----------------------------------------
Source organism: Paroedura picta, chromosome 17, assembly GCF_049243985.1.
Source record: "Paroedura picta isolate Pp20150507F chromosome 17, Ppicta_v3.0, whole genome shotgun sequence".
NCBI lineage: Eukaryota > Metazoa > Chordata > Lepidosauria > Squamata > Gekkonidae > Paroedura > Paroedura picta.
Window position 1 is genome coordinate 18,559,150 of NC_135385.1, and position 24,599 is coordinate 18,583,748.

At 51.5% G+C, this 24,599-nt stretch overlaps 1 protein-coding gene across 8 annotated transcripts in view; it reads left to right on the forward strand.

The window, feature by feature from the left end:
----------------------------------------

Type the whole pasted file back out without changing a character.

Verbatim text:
Source organism: Paroedura picta, chromosome 17, assembly GCF_049243985.1.
Source record: "Paroedura picta isolate Pp20150507F chromosome 17, Ppicta_v3.0, whole genome shotgun sequence".
NCBI lineage: Eukaryota > Metazoa > Chordata > Lepidosauria > Squamata > Gekkonidae > Paroedura > Paroedura picta.
Window position 1 is genome coordinate 18,559,150 of NC_135385.1, and position 24,599 is coordinate 18,583,748.

At 51.5% G+C, this 24,599-nt stretch overlaps 1 protein-coding gene across 8 annotated transcripts in view; it reads left to right on the forward strand.

The window, feature by feature from the left end: